. . . . .
7. Monette had full proprietary rights to the bread run. Monette had no contractual relationship with International Baking which would require Monette to purchase bread products from International Baking.
8. Monette had a contractual relationship with his customers who were reselling the bread at retail. Such contractual relationships were well established.2
. . . . .
10. On Tuesday, February 21, 1989, Earl and Malandruccolo informed Monette after Monette's bread truck was loaded for delivery, that International Baking was not going to sell any more bread to Monette.
11. On February 21, 1989, Malandruccolo asked whether the route was for sale. Monette replied that he would sell it for $15,000.00. Malandruccolo replied that $15,000.00 was too much money.
12. On Tuesday, February 21, 1989, Malandruccolo and Earl stopped at all of Monette's customers, the names of which Earl had previously written down, and told them that they would be given a reduced price were they to purchase bread from International Baking and that Monette would no longer be delivering their bread. International Baking has begun to service Monette's bread route with its own truck and driver.
Monette testified that due to a family situation he had not made any deliveries on February 18, 1989. This absence admittedly upset defendants who made their dissatisfaction clear. Monette also testified that "a few weeks before [February 21, 1989] he put it in the paper [an advertisement to sell the route] because it was too much on his nerves." Monette therefore operated the route for about four and a half months before going out of business. He waited to sell the route before giving it up and offered it for sale, unsuccessfully, for $15,000. It is obvious, therefore, that a jury award for compensatory relief in the amount of $60,000 was grossly excessive and unsupported by the evidence. Without a very substantial remittitur, I would find it an abuse of discretion not to grant defendants a new trial on this account even if it were determined that plaintiff had, in fact, made out a case for damages. See Bahr v. Miller Bros. Creamery, 365 Mich. 415, 428, 112 N.W.2d 463, 470 (1963).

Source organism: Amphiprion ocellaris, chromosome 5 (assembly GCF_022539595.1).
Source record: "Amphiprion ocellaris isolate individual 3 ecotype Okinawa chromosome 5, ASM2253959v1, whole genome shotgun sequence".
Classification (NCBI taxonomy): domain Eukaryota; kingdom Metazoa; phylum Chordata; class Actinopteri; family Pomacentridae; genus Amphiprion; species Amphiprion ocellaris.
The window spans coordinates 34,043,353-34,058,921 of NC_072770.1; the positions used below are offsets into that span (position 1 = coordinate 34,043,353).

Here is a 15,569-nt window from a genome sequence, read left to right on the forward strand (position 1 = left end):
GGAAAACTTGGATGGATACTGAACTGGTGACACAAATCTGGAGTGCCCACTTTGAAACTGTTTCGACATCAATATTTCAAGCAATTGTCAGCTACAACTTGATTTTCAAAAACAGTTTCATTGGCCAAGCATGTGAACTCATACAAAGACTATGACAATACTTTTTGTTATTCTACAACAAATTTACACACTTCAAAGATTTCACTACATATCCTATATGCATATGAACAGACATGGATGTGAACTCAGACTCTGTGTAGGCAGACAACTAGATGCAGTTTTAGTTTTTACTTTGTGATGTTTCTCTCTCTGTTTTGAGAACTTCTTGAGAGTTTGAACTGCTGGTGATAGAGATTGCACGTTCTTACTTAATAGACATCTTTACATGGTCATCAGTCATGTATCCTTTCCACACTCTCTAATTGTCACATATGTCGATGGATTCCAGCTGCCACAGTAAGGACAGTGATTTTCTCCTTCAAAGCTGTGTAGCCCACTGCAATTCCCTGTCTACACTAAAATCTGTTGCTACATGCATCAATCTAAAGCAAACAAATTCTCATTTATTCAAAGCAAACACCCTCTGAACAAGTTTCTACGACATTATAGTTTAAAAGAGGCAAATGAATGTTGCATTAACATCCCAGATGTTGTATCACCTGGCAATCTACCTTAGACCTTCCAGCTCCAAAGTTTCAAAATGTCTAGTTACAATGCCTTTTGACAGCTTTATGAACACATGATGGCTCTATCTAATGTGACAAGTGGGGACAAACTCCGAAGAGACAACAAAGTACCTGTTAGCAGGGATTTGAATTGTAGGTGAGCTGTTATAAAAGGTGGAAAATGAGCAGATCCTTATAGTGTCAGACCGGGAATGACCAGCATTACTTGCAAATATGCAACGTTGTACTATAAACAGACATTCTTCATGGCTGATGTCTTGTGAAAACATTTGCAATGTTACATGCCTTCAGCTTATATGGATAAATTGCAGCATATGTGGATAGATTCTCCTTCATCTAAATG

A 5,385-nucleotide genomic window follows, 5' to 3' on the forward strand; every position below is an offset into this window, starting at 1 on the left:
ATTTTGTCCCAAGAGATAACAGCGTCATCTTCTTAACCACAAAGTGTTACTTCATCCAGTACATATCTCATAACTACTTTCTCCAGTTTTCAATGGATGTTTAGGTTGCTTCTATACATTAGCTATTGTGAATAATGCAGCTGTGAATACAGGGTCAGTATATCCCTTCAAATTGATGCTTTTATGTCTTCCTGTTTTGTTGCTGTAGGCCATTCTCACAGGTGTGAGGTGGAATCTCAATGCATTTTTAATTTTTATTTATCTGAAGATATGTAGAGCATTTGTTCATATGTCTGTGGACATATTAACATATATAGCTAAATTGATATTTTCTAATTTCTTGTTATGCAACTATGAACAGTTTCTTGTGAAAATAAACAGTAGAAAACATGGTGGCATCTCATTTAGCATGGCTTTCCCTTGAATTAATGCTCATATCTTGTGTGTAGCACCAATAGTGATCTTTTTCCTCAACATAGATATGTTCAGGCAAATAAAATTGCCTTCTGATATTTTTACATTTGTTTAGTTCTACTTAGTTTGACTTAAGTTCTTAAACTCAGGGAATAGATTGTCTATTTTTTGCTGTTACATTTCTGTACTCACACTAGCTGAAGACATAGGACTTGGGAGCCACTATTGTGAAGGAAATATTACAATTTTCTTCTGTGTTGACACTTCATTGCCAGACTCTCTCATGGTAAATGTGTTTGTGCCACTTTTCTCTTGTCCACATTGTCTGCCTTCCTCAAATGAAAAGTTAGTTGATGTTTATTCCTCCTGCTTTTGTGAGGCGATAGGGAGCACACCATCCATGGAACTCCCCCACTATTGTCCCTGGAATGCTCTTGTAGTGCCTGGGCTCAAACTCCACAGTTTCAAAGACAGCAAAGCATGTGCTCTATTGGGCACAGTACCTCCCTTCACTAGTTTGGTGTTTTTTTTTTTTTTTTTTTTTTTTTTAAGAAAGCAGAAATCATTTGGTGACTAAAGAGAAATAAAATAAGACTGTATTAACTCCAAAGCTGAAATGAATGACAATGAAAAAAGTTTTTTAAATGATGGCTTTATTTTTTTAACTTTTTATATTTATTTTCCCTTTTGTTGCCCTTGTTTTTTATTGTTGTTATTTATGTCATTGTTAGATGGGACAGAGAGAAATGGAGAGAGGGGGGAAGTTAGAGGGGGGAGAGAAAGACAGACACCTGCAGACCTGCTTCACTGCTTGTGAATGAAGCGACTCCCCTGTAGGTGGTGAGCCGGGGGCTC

I would further conclude that plaintiff has failed to make out a case. The district court did not commit error in granting a directed verdict on the claims of interference with contractual relations and misuse of trade secrets. The remaining claim was "intentional interference with prospective economic advantage," a vague and indefinite kind of tort at best.
We look in this diversity case to Michigan law for a definition and analysis of this unusual cause of action. The act of the defendant in interfering must be intentional, done to accomplish an unlawful purpose, and without legal justification. See Bahr, 365 Mich. at 415, 112 N.W.2d at 463; Wilkinson v. Powe, 300 Mich. 275, 1 N.W.2d 539 (1942). That defendants deceitfully obtained knowledge of Monette's customers is not enough in my view to carry plaintiff's burden. Plaintiff had other suppliers on his route and there is no showing that he could not have obtained other sources than AM-7-7 Baking Co. if he desired to maintain his route. There is no showing that defendants induced customers away from Monette; they simply exercised a right to discontinue business with an independent routeman they deemed unsatisfactory.
The cases relied upon by plaintiff involve the taking away of a complete source from the complaining party with an unlawful purpose. Monette had other sources and was desirous anyway of selling his route if he could obtain a satisfactory price.
Accordingly, I would reverse, or in the alternative, grant a new trial or a remittitur on the amount of damages.
The Honorable Harry W. Wellford assumed senior status on January 21, 1991
The Honorable Karl S. Forester, United States District Judge for the Eastern District of Kentucky, sitting by designation
Judge Wellford contends in his dissent that the $60,000 jury award in favor of Monette is grossly excessive and unsupported by the evidence. However, the Defendants did not raise an issue in their motions for a JNOV or a new trial in the district court as to any impropriety in the amount of the verdict, nor do they raise such an issue on appeal. The record on appeal does not indicate any error in the jury award. Since the record designated on this appeal is insufficient to conclude error, the Court assumes from the Defendants' indifference that no error exists with the amount of the verdict
Picarella had purchased the route six and a half years previously for $30,000
Monette had no written contract assuring any quantity for future delivery